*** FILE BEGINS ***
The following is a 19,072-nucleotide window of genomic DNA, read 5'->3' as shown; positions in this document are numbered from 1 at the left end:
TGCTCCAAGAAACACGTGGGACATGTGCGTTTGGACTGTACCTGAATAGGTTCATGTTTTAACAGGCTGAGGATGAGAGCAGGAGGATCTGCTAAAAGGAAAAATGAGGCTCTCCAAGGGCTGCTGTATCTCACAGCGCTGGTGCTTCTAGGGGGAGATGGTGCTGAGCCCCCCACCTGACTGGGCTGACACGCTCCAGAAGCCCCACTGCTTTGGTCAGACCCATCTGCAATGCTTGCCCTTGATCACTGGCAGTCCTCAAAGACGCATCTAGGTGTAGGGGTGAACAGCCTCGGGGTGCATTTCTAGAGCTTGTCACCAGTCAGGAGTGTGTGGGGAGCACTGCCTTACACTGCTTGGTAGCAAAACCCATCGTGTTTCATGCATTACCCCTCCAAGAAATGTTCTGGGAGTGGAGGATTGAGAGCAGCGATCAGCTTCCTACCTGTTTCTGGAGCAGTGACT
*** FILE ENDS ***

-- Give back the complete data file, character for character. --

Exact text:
The following is a 19,072-nucleotide window of genomic DNA, read 5'->3' as shown; positions in this document are numbered from 1 at the left end:
TGCTCCAAGAAACACGTGGGACATGTGCGTTTGGACTGTACCTGAATAGGTTCATGTTTTAACAGGCTGAGGATGAGAGCAGGAGGATCTGCTAAAAGGAAAAATGAGGCTCTCCAAGGGCTGCTGTATCTCACAGCGCTGGTGCTTCTAGGGGGAGATGGTGCTGAGCCCCCCACCTGACTGGGCTGACACGCTCCAGAAGCCCCACTGCTTTGGTCAGACCCATCTGCAATGCTTGCCCTTGATCACTGGCAGTCCTCAAAGACGCATCTAGGTGTAGGGGTGAACAGCCTCGGGGTGCATTTCTAGAGCTTGTCACCAGTCAGGAGTGTGTGGGGAGCACTGCCTTACACTGCTTGGTAGCAAAACCCATCGTGTTTCATGCATTACCCCTCCAAGAAATGTTCTGGGAGTGGAGGATTGAGAGCAGCGATCAGCTTCCTACCTGTTTCTGGAGCAGTGACT